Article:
After more than one month of preparing the state for harsh budget cuts, Gov. Jerry Brown announced the details of his proposed budget Monday morning. In a tough, unapologetic voice, the governor announced $12.5 billion in spending cuts and $12 billion in revenue through tax extensions that would go before voters in a special election.
"It's better to take our medicine now and get the state on balanced footing," Brown said of the cuts during his announcement. "These cuts will be painful, requiring sacrifice from every sector of the state, but we have no choice."
The governor is tasked with trying to close an 18-month budget deficit estimated at $25.4 billion, which he described as the result of 10 years of "budget gimmicks and tricks." Brown said a major emphasis of his budget is to restore spending choices and responsibility to local governments and schools.
Almost half of Brown's plan to close the state's budget deficit relies on voters approving a 5-year extension of sales and income taxes and vehicle license fees that are set to expire. The choice would go before voters in June, pending approval by the legislature.
Health, social services and higher education will suffer the largest spending cuts. Brown proposed slashing Medi-Cal by $1.7 billion; the state's Welfare-to-Work program will have to absorb a major blow in the form of $1.5 billion in cuts to CalWORKS; and the Department of Developmental Services, which funds and operates services for individuals with developmental disabilities, will have to figure out how to go forward with a $750 million cut to its budget.
Brown, whose father Gov. Edmund Gerald "Pat" Brown Sr oversaw the enactment of the California Master Plan for Higher Education in 1960, is calling for $1 billion in spending cuts to higher education — $500 million each to the University of California and California State University systems.
The leaders of the UC, CSU and Community Colleges released a joint statement Monday afternoon protesting the cuts:
Given the vast demographic shifts underway in California, now is not the time to shrink public higher education, but to grow it. The road to recovery from this recession and prosperity far beyond it runs straight through our many campuses. These universities are the economic engines of California.
California Community Colleges Chancellor Jack Scott said in a separate statement that 350,000 students could be turned away from community colleges if the budget becomes law.
UC President Mark Udolf released his own open letter to California, in which he called the release of the budget "a sad day for California." Udolf went on to highlight the decade's-long state disinvestment in higher education as a per-student measure:
All of this comes at a time when more California students than ever are applying to attend a University of California campus. My hope is that going forward, Californians will begin to ponder the implications of declining state support for their university. The proposed budget will reduce taxpayer investment by an additional 16.4 percent; in just 20 years state support, as measured on a per-student basis and adjusted for inflation, will have declined by 57 percent. Rising tuition and fees have made up only half of this shortfall. The cost of producing a credit hour actually has decreased; it's the students' co-pay, if you will, that has risen.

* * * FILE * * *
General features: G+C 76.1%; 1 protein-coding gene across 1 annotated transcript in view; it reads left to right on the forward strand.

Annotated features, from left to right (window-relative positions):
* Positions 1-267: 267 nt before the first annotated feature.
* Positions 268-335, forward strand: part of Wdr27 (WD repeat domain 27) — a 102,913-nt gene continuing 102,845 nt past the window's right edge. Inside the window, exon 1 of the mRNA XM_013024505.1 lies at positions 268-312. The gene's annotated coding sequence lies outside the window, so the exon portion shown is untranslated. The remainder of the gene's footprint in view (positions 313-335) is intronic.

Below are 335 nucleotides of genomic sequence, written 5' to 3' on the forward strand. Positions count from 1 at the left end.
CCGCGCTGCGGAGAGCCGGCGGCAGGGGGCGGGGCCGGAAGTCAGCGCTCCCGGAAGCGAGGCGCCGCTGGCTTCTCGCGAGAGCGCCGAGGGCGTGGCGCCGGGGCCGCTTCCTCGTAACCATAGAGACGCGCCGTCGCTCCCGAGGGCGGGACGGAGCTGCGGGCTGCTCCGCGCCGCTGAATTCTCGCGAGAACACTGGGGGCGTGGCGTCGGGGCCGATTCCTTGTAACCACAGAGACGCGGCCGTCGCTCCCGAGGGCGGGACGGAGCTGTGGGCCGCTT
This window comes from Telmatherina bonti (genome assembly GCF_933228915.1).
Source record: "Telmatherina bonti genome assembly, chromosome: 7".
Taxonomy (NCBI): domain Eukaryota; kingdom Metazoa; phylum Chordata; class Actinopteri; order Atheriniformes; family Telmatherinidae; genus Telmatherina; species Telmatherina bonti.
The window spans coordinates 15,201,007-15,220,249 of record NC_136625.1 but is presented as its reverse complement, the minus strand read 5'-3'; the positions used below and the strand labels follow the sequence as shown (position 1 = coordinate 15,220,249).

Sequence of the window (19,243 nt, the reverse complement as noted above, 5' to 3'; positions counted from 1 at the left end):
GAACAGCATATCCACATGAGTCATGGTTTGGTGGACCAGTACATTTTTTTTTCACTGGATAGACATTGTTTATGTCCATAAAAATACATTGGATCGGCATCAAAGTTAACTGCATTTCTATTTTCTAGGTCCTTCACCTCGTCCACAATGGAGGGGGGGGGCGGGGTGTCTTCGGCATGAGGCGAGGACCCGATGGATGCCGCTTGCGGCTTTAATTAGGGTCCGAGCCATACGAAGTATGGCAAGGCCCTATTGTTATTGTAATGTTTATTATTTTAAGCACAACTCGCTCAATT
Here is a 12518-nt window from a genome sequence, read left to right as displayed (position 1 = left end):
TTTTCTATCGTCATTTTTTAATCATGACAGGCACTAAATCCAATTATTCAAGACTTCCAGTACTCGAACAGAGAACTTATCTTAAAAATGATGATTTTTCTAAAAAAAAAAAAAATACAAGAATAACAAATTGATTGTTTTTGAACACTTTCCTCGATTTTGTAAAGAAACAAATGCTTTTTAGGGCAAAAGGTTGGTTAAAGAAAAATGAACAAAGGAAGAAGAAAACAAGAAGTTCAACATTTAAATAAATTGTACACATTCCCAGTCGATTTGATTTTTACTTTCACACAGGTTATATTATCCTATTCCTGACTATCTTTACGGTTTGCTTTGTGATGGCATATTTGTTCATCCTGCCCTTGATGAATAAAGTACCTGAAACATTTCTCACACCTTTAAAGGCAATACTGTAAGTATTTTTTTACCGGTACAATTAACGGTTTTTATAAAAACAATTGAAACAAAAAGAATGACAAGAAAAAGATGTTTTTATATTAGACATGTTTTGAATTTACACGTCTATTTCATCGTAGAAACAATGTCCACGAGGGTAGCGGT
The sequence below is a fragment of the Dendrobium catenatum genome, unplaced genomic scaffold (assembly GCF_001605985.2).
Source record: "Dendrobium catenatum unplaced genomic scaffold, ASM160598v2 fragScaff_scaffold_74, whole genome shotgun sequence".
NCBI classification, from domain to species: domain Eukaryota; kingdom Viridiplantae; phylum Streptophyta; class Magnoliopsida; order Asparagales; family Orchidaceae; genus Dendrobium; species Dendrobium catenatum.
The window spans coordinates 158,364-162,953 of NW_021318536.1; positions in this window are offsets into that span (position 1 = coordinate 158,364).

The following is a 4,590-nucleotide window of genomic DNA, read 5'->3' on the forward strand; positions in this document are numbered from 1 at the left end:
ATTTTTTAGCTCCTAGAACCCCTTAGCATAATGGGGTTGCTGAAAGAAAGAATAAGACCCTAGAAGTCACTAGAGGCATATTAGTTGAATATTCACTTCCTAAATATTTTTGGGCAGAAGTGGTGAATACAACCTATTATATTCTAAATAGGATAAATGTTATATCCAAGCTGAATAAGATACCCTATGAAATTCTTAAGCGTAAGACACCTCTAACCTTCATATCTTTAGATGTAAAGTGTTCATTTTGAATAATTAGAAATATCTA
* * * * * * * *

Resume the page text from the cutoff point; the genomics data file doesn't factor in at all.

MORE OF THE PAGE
Some state employees with pending contracts will take an eight to 10 percent cut in take-home pay to the tune of $350 million.
Asked by a reporter at a press conference if Brown had negotiated his proposed budget with state legislators, Brown said he had consulted with some legislators but was not counting on their full support until they had more time to look at the details.
Assembly Republican leader Connie Conway rejected the governor's proposed tax extension. In a statement she said, "There are not votes in the Assembly Republican Caucus to place the same tax increases that voters overwhelmingly rejected less than two years ago back on the ballot."
Across the aisle, Assembly Speaker John Perez response was positive but measured. He called the budget the "starting point of a responsible fiscal plan."
"I look forward to working with the Governor to approve a budget that will begin to eliminate our structural deficit and protect California jobs," Perez said in a press release.
In an op-ed in Monday's L.A. Times, Los Angeles County Supervisors Zev Yaroslavsky and Gloria Molina remained skeptical of the Governor's proposed realignment of spending decisions and programs to local governement.
"While realignment sounds great in theory, the devil is in the details. If the state proposes to save itself money by shifting both program responsibilities and the funding for them to local governments, where will the savings be?" the supervisors wrote.
Brown tried to emphasize that his budget spares K-12 education. "Schools have borne the brunt of spending reductions in recent years, so this budget maintains funding at the same level as the current year," he said.
However, as noted by KQED, his budget projects $2.3 billion less in funding because of the economy, and $500 million will be cut each from the University of California and California State University.
Think you might have some good ideas about how to resolve the state's budget crisis? Give the L.A. Times Budget Balancer at try.